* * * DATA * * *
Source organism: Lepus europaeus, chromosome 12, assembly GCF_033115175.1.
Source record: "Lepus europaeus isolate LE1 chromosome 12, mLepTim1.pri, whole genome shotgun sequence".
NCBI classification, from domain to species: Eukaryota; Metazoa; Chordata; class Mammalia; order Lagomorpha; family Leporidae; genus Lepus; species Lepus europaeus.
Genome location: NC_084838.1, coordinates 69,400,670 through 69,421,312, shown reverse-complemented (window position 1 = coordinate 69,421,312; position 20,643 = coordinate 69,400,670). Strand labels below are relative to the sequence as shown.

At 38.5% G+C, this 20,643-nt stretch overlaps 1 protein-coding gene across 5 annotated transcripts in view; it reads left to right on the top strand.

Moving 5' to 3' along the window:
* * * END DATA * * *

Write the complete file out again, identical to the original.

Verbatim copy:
Source organism: Lepus europaeus, chromosome 12, assembly GCF_033115175.1.
Source record: "Lepus europaeus isolate LE1 chromosome 12, mLepTim1.pri, whole genome shotgun sequence".
NCBI classification, from domain to species: Eukaryota; Metazoa; Chordata; class Mammalia; order Lagomorpha; family Leporidae; genus Lepus; species Lepus europaeus.
Genome location: NC_084838.1, coordinates 69,400,670 through 69,421,312, shown reverse-complemented (window position 1 = coordinate 69,421,312; position 20,643 = coordinate 69,400,670). Strand labels below are relative to the sequence as shown.

At 38.5% G+C, this 20,643-nt stretch overlaps 1 protein-coding gene across 5 annotated transcripts in view; it reads left to right on the top strand.

Moving 5' to 3' along the window: